Neural electrodes have been widely used for monitoring neural signals and for delivering electrical stimulation to treat injuries and disorders. Current electrodes are mostly fabricated from stiff inert conductive metals like platinum and stainless steel. The mechanical mismatch between these metals and neural tissues contributes to tissue damage and fibrosis, or the formation of extra connective tissue. After implantation these metallic implants experience performance deterioration due to biofouling and tissue damage. There is a need for implantable neural electrodes that can easily be absorbed by the body without surgical removal.
Prof. Huinan Liu and her colleagues from the University of California, Riverside have developed new magnesium based bioresorbable electrodes capable of recording, stimulating, and repairing neural tissues for a wide range of diseases and injuries. These new electrodes degrade naturally in aqueous physiological environments and eliminate the need for surgical removal of the implanted electrodes. This technology would benefit both doctors, patients, and researchers by introducing a new generation of neural electrodes that minimize damage to neural tissue while providing the option of drug delivery with the conductive polymer coating.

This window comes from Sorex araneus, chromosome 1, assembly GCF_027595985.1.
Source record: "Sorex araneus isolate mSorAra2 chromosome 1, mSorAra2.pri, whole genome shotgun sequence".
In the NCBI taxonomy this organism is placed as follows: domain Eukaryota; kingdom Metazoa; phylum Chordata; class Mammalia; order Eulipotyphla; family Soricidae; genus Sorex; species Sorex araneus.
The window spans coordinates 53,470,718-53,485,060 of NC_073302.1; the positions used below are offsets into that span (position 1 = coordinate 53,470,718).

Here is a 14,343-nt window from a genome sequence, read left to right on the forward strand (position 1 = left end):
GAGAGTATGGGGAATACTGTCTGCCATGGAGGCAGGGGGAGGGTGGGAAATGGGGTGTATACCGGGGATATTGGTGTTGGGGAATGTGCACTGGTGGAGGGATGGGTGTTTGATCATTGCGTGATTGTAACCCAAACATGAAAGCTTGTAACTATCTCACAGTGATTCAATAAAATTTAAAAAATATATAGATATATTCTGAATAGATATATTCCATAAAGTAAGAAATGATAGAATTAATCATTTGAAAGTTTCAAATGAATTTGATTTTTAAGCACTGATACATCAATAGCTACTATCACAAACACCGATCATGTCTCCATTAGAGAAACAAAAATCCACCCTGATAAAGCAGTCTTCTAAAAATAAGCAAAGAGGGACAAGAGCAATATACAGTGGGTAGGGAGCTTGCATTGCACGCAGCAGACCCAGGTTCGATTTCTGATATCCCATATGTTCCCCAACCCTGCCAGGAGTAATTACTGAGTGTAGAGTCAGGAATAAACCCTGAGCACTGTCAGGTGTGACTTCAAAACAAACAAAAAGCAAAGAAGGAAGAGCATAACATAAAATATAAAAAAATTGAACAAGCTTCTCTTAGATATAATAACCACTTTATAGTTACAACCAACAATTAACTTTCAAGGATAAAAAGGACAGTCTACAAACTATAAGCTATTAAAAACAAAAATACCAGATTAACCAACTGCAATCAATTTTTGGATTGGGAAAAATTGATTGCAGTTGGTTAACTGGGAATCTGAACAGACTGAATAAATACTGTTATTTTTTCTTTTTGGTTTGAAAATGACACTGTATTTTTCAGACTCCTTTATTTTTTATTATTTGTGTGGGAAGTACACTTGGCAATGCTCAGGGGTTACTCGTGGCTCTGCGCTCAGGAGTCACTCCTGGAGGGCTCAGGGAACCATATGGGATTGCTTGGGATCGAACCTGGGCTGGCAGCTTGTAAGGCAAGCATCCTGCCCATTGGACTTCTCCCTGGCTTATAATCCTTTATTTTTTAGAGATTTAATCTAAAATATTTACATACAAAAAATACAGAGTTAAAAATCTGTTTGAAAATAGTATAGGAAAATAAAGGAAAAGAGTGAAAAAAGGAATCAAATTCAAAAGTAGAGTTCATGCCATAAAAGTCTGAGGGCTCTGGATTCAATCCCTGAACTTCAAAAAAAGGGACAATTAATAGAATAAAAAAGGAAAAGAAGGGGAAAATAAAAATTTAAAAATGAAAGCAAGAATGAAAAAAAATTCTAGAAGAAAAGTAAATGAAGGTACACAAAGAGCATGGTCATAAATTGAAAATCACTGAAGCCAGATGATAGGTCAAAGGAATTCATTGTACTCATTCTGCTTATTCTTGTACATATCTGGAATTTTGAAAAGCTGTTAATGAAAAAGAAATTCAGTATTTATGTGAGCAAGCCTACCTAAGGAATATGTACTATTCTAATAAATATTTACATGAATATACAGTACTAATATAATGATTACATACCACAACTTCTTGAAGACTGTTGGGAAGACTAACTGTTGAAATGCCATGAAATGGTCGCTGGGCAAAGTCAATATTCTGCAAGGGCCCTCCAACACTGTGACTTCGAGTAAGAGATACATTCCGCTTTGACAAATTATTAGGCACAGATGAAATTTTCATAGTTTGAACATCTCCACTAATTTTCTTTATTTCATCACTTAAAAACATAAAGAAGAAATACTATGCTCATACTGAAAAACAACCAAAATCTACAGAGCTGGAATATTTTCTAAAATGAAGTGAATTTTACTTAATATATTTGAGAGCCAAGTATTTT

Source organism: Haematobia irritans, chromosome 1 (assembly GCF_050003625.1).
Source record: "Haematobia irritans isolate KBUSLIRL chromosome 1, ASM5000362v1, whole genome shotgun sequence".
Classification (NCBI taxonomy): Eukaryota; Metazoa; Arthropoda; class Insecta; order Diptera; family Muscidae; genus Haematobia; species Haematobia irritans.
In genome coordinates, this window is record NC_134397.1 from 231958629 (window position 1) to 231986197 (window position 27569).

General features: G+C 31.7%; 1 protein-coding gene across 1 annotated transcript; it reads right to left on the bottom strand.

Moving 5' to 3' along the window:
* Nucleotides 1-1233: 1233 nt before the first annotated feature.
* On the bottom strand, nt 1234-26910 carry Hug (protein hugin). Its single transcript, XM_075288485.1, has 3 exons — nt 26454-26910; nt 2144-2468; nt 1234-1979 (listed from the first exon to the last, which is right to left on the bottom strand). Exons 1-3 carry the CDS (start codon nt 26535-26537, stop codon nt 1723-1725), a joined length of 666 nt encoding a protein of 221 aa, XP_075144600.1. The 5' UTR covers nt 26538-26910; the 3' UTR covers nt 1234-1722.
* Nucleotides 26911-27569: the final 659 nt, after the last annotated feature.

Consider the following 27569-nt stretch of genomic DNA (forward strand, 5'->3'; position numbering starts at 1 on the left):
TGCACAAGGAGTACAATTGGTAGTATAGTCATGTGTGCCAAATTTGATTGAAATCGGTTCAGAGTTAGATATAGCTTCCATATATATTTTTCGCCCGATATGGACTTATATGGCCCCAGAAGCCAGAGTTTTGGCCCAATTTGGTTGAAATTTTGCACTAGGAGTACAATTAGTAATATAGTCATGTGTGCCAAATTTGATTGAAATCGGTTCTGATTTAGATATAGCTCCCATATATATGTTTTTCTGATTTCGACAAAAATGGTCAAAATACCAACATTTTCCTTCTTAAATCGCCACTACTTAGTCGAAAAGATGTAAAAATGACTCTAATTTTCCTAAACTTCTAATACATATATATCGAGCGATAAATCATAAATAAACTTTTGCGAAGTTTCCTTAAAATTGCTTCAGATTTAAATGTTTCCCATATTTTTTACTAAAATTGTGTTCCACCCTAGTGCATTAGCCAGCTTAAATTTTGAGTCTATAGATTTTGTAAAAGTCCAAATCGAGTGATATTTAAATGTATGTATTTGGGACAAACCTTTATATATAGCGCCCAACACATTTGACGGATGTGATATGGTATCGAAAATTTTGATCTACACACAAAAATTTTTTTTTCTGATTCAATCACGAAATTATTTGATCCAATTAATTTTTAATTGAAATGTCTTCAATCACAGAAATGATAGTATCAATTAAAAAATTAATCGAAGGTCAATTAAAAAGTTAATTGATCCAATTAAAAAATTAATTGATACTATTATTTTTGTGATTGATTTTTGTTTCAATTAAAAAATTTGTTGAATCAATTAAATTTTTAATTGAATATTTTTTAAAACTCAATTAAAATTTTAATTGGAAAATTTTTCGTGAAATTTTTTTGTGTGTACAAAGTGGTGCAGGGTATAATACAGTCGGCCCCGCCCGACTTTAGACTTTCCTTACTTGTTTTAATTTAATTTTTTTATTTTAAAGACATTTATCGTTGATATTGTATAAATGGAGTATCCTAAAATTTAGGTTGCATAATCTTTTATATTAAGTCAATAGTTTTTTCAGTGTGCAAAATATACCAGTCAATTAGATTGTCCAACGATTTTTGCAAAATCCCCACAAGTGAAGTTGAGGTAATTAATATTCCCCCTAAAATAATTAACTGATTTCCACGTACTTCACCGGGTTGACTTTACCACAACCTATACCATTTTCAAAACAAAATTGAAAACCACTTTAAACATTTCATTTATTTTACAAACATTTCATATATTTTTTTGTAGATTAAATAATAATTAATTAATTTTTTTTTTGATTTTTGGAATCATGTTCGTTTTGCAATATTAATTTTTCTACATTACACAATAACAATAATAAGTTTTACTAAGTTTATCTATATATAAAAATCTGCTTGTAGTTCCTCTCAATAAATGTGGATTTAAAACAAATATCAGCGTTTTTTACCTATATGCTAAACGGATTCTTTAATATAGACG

|Patent Cooperation Treaty||Published Application||2019152415||08/08/2019||2018-283|
Additional Patent Pending